We're at Thornfield Hall! We're at Thornfield Hall! ::Cue lots of excited bouncing::
Um. Yes. I have been known to just start the book here. When I'm pressed for time and need a dose of Jane + Rochester. I've read the middle section and the very end probably half a dozen times more often than I've read the whole book.
Anyway! This is a longer chapter, but I figure lots of people will have a long weekend coming up if they need to catch up. SO much happening here! Jane arrives at Thornfield, Jane meets Mrs. Fairfax, Jane thinks Mrs. Fairfax is awfully nice for an employer, Jane realizes Mrs. Fairfax is not really her employer, Jane meets her new pupil and they chatter away in French, Jane asks a lot of questions about the as-yet-unmet Mr. Rochester and is unsatisfied by Mrs. Fairfax's answers, Jane explores the house, Jane hears weird and creepy laughter, Jane meets Grace Poole... busy times!
What is up with the guy at the inn in Millcote not knowing there's a place called Thornfield nearby? Dude, it's huge, full of Gothic Foreboding, very gloomy and atmospheric... that ringing any bells? Huh. Maybe he's new.
I love that Mrs. Fairfax right away distinguishes Jane as not being one of the servants. I know that governesses in that time occupied a sort of weird middle-world, not servants, but also not equals with their employers. How lovely for Jane to have another person in that middle realm whom she can confide in! And isn't Mrs. Fairfax a dear? Prone to chatter, but still, so kind.
And Adele is reasonably cute. I've always liked her line, "Aire! Bah! I cannot say it" (p. 120). That's always struck me as something a spoiled little girl would say, somehow. Though then she sings that song about a forsaken lady with a perfidious lover -- do you think her mother taught it to her in hopes that some day she would happen to sing it around Mr. Rochester and wound him?
But Thornfield -- wow, Bronte pours on the Gothic atmosphere, doesn't she? Right from the first, we hear about "the eerie impression made by that wide hall, that dark and spacious stair-case, and that long, cold gallery" (p. 116). Then the outside has those "mighty old thorn trees strong, knotty, and broad as oaks" (p. 118) -- don't they remind you of Mr. Rochester himself? Yet Jane's own room, and Mrs. Fairfax's little sitting room, are cozy and homey enough. And I would love to curl up in that library! Especially if I could coax a certain lord of the manor to give me the keys to all the book cases.
Mrs. Fairfax does tell us a few things about Mr. Rochester by what she doesn't say. Jane asks if she likes him, and she replies that she does because "the family have always been respected here" (p. 124). She says "his character is unimpeachable, I suppose (p. 124 -- emphasis mine), and that he is "rather peculiar" (p. 124). But why is Jane so very curious about him? She isn't satisfied with Mrs. Fairfax's account of him, and she ponders it -- but Mrs. Fairfax has already said he's rarely at Thornfield, so why should it matter to Jane what he's like? Unless she's worried about him showing up and making untoward advances or something, but she seems too sheltered to really have that on her mind.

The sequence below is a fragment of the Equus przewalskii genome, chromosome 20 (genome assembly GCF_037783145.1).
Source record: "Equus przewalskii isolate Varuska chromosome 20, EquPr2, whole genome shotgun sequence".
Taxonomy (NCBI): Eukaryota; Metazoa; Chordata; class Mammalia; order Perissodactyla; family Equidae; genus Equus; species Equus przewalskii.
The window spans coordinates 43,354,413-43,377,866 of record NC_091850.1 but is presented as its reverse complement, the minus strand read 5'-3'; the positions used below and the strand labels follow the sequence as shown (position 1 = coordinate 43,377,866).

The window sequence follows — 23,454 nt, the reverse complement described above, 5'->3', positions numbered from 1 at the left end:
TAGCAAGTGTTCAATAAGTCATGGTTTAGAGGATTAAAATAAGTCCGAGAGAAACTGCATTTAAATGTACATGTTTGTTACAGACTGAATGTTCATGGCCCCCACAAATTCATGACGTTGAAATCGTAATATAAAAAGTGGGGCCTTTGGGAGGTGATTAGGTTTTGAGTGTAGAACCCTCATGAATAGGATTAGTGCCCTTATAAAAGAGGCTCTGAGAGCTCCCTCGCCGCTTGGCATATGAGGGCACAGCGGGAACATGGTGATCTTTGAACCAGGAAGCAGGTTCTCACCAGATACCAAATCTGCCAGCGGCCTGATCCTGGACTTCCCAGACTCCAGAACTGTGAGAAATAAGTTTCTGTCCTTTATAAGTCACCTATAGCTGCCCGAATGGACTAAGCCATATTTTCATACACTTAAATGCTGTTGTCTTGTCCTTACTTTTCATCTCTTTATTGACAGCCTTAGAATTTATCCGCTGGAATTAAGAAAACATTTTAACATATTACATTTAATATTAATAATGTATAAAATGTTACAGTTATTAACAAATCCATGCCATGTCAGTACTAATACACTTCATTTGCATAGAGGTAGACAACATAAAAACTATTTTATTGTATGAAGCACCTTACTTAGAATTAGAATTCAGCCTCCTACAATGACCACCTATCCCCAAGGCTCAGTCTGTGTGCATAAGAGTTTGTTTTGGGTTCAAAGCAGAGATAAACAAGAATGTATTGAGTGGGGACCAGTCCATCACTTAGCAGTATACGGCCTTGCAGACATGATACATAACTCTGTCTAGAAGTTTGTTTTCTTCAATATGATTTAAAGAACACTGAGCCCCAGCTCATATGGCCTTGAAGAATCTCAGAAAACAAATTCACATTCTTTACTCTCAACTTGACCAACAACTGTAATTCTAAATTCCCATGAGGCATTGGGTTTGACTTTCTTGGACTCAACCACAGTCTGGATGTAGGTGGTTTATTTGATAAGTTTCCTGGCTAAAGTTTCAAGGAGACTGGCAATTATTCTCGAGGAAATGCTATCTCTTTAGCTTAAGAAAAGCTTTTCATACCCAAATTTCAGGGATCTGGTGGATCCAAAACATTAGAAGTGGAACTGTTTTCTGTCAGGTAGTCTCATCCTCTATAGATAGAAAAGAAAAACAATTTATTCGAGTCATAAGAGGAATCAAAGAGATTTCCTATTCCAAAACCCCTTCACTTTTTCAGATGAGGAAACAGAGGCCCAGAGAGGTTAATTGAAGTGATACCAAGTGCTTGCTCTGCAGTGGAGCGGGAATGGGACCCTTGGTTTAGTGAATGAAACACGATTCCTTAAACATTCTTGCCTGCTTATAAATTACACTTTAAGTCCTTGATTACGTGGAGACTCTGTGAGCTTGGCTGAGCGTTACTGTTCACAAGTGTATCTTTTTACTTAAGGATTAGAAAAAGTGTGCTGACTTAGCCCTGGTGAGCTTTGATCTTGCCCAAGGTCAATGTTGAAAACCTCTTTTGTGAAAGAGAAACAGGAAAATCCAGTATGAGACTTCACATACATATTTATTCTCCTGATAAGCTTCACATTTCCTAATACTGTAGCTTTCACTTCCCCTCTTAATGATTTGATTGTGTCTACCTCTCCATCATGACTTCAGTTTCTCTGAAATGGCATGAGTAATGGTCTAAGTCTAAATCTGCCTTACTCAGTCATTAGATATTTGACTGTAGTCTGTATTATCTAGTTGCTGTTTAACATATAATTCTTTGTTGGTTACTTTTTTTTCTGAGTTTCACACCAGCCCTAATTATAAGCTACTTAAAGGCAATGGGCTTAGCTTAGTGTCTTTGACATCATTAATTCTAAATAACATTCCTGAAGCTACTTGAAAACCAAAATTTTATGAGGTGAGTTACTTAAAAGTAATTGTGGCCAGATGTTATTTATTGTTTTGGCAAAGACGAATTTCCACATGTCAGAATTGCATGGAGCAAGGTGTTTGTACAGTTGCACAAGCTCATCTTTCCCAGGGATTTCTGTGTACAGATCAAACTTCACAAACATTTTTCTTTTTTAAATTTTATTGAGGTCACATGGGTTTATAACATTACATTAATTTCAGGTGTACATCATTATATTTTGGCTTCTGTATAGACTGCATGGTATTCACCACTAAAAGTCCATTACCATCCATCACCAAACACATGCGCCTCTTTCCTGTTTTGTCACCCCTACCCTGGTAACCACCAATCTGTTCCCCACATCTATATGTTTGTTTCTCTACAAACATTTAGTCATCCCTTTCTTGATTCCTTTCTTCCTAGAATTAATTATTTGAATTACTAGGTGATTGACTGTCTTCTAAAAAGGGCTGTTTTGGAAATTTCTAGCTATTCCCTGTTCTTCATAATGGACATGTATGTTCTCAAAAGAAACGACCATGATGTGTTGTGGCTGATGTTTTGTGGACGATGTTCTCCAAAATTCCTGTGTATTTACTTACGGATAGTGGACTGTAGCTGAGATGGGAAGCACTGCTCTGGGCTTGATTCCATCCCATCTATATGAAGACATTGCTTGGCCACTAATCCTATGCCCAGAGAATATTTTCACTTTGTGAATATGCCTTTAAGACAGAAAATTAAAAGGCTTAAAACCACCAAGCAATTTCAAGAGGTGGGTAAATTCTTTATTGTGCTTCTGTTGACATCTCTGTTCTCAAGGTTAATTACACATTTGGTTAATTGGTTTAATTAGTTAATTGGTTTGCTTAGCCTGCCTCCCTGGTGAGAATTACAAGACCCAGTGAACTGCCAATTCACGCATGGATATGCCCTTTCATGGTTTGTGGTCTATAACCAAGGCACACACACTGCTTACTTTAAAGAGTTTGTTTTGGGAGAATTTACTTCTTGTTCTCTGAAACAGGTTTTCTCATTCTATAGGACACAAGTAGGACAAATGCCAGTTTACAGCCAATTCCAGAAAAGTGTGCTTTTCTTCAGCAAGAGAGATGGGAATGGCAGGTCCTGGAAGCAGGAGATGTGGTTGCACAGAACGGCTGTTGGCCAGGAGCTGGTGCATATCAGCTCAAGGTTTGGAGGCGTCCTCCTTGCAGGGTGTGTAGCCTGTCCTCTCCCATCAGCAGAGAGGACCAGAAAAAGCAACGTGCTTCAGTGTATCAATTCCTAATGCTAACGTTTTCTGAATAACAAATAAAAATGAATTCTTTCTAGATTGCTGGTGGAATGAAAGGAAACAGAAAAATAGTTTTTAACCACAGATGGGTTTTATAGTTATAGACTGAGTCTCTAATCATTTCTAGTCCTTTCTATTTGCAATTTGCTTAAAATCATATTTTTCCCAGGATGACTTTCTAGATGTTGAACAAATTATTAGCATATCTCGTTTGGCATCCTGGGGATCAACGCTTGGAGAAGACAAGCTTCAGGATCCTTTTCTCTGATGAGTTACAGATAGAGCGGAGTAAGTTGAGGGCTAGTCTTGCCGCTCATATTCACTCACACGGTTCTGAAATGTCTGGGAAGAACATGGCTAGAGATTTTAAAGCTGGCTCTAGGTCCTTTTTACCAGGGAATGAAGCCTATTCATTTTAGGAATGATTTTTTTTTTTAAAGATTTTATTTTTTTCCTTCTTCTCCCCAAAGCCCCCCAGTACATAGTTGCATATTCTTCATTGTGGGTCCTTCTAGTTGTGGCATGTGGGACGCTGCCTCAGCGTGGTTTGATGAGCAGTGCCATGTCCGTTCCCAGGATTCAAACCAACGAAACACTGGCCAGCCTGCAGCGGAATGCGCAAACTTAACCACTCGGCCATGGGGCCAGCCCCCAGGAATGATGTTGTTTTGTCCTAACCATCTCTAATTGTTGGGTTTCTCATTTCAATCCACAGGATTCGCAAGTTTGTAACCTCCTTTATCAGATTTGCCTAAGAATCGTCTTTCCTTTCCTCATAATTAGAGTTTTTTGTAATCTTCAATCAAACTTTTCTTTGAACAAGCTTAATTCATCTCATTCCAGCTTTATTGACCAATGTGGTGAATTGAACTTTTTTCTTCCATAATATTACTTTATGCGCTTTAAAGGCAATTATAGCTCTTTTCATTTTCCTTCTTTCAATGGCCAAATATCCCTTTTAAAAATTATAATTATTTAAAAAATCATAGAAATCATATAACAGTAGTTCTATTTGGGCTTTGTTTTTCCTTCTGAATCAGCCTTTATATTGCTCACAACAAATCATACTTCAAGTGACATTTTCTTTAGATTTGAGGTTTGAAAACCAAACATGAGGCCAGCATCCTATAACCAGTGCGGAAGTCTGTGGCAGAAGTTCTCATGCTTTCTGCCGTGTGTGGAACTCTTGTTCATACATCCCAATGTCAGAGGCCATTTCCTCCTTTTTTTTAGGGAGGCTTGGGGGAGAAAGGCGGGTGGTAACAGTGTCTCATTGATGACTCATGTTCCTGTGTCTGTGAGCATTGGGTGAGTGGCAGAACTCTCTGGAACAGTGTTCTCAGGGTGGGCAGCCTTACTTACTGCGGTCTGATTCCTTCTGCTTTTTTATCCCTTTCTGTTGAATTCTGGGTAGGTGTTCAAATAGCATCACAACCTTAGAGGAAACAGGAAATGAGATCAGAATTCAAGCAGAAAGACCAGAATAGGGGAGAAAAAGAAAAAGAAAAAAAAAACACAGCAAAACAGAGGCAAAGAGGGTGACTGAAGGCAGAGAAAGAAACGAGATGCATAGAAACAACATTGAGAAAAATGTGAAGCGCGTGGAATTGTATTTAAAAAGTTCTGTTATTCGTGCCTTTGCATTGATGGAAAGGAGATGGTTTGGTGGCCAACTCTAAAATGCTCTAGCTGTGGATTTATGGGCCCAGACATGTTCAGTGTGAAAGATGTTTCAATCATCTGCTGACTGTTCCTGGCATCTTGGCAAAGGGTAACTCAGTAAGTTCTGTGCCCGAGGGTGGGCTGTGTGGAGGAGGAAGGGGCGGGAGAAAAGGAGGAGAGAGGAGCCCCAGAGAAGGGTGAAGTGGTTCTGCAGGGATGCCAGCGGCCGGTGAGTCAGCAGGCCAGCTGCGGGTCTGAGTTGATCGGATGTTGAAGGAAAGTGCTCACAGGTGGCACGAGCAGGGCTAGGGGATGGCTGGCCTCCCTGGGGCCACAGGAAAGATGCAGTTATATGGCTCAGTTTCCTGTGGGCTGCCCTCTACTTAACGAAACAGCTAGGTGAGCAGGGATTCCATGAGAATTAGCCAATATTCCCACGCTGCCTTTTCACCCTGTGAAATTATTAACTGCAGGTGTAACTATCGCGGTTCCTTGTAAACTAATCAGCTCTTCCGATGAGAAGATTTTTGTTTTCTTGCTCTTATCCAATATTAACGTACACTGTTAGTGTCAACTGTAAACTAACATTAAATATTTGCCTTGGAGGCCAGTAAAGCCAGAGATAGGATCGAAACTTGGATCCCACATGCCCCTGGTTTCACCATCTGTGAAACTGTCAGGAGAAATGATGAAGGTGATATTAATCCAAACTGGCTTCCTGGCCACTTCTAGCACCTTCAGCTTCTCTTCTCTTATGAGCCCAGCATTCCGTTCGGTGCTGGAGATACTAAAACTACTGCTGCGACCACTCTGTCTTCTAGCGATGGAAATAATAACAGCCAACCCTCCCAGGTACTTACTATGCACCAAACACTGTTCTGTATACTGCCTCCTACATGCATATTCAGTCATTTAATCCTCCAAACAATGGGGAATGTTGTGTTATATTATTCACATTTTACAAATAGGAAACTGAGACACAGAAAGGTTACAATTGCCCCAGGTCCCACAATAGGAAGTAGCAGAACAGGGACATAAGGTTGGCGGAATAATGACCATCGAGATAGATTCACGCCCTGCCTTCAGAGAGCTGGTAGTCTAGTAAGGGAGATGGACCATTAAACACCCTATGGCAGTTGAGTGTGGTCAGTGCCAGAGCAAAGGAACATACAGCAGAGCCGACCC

Several bits of foreshadowing going on here too. Jane feels she's looking forward to "something pleasant; not perhaps that day or that month, but at an indefinite future period" (p. 117). And then when Jane sees all the old furniture in some of the bedrooms on the third story, she says they make Thornfield Hall seem like "a shrine of memory" (p. 125). Or perhaps a place to contain and lock away memories? And then, most blatant of all, is Jane's reference to Bluebeard, that fairy tale guy who locked up his dead wives in one room of his castle.
And here comes the Gothic Creepiness again -- Jane asking about ghosts, Mrs. Fairfax admitting the Rochesters "have been rather a violent than a quiet race" (p. 126), and then that "distinct, formal, mirthless" laugh that Jane says was "as tragic, as preternatural a laugh as any I ever heard" (p. 127). But the laugh gets attributed to Grace Poole, as unromantic and unghostly a person as Jane can imagine. Still, Mrs. Fairfax cryptically rebukes her with "Remember directions!" (p. 127). Ahhhh, something weird is going on here.
But Adele's hungry, and it's lunchtime, so never mind the creep factor, huh?
Oh! Does your copy have translations for the French? If not, try this page for some illumination.
"I will do my best -- it is a pity that doing one's best does not always answer" (p. 112).
"A child makes a house alive all at once" (p. 115).
Possible Discussion Questions:
Does Adele annoy you? Do you feel sorry for her? Do you not care about her much one way or the other?